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by Brice Ezell

21 May 2014


In slightly amending that most famous Game of Thrones tropes, it can be said that upon viewing the video to Patrick Park’s “Dust and Mud”, directed by JT Gurzi, it is more than obvious that summer is coming. Sunny, understated electric guitar, breezy drumming, and Park’s affable vocals come together to form a sun-kissed tune, one ideal for cruising along beach.

by Brice Ezell

20 May 2014


“When you look around, and all you see is evil… the only thing left to do is blast magic,” Chad Ross of Toronto-based rock outfit Comet Control says in describing the lead cut off his band’s self-titled debut. “This song travels from darkness into blinding light.”

by Brice Ezell

20 May 2014


Songwriters such as Emily Wells have demonstrated the wonderful, eclectic things that can be done with a violin when brought into the mold of popular genres like electronic, indie, and pop. Few, if any, however, have the daring demonstrated by Hannah Thiem, who in her music draws on influences that span the entire globe, including the music of Scandinavia, the Middle East, and Eastern Europe. “The Finding,” the third single to be released from her upcoming EP BRYM, demonstrates this musical multiculturalism on many fronts. Thiem’s lyrics, captured in full by her gorgeous voice, are a mélange of “Icelandic, Roma-influenced, and partly invented” languages. The brooding, Massive Attack-esque mood of “The Finding” brings together Middle Eastern instrumentation and Eastern European melody. Thiem’s dazzling violin weaves haunting melodies atop the insistent electronic drumbeat. By the time the five minutes of this tune have run its course, one could say a kind of mystical journey has unfolded.

by PopMatters Staff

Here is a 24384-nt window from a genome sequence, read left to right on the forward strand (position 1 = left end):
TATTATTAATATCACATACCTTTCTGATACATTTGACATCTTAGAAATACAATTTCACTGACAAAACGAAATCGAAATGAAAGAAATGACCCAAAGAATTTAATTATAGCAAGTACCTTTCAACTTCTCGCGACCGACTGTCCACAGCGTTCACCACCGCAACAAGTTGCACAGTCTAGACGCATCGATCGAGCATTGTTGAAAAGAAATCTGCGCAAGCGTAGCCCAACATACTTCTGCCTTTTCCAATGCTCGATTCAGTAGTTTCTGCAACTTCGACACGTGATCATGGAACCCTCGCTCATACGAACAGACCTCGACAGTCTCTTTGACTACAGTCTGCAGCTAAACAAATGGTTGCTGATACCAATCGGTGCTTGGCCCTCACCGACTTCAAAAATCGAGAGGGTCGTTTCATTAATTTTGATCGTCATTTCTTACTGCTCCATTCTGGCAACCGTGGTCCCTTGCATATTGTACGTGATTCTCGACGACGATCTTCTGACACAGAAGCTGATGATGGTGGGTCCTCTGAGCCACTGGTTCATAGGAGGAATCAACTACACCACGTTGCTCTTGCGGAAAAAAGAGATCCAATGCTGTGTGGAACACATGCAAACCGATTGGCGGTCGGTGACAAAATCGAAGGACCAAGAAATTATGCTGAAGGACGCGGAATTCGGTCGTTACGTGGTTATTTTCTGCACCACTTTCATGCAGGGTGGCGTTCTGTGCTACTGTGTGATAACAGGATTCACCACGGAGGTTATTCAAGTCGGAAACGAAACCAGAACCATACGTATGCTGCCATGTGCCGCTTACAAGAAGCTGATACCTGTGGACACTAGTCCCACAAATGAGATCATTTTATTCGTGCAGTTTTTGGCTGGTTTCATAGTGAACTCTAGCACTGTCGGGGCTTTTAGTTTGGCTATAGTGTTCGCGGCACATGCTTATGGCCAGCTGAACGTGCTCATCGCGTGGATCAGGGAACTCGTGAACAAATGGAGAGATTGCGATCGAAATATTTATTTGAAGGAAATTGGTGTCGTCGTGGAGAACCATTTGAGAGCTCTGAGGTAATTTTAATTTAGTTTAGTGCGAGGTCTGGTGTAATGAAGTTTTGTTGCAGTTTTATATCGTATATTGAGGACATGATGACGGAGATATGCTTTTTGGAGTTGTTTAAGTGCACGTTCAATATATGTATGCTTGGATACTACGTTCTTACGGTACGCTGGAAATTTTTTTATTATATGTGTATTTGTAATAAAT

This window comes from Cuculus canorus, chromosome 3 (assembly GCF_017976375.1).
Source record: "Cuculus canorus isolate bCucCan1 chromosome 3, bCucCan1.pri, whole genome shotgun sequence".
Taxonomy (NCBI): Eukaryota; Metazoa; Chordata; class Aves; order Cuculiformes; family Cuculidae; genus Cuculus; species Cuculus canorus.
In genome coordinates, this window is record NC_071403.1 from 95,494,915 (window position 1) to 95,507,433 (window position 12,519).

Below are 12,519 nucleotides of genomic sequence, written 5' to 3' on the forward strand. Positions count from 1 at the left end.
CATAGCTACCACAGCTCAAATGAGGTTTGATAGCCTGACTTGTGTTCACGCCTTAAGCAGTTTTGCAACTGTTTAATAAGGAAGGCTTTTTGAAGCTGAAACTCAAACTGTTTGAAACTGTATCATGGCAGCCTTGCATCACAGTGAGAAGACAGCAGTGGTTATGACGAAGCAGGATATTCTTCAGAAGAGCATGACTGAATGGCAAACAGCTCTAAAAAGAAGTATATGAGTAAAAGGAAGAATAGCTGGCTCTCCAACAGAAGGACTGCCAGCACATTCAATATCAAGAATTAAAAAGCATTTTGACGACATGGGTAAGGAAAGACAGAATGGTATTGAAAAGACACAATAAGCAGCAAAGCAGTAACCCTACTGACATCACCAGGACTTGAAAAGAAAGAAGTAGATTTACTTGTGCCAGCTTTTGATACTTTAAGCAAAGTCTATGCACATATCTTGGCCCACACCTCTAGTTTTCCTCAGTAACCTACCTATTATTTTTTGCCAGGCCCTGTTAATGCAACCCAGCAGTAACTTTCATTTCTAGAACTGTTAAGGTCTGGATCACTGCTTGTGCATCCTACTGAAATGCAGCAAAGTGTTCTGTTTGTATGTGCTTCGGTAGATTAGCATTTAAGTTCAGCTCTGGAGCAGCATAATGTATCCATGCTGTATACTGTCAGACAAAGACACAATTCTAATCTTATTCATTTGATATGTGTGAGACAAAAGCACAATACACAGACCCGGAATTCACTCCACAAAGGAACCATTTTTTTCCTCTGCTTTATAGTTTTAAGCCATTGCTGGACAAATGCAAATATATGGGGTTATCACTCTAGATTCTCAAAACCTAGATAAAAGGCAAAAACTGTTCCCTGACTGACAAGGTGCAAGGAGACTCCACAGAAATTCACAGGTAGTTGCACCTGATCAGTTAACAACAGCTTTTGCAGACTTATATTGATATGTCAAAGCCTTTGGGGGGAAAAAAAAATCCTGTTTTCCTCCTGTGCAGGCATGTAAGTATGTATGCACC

19 May 2014


Pacifika‘s global beats have earned high praise from the likes of NPR and the Wall Street Journal and that’s likely to repeat with Amor Planeta. The new album ups the live instrumentation and tones down the electronics, whilst the band took a new approach of live jamming tunes into proper songs, which makes for a greater dynamicism.

by PopMatters Staff

19 May 2014


Saul Conrad grew up in a musical family and was trained in classical music from a very early age, receiving formal training for some 20 years. That education informs his super melodic and harmonically complex songs, which feel like mini revelations in the age of cookie cutter top 40 pop music. You know that you’re dealing with a special artist when they reference Kierkegaard as an influence on their music.

//Mixed media
//Blogs

St. Vincent, Beck, and More Heat Up Boston Calling on Memorial Day Weekend

// Notes from the Road

"With vibrant performances by artists including St. Vincent and TV on the Radio, the first half of the bi-annual Boston Calling Festival brought additional excitement to Memorial Day weekend.

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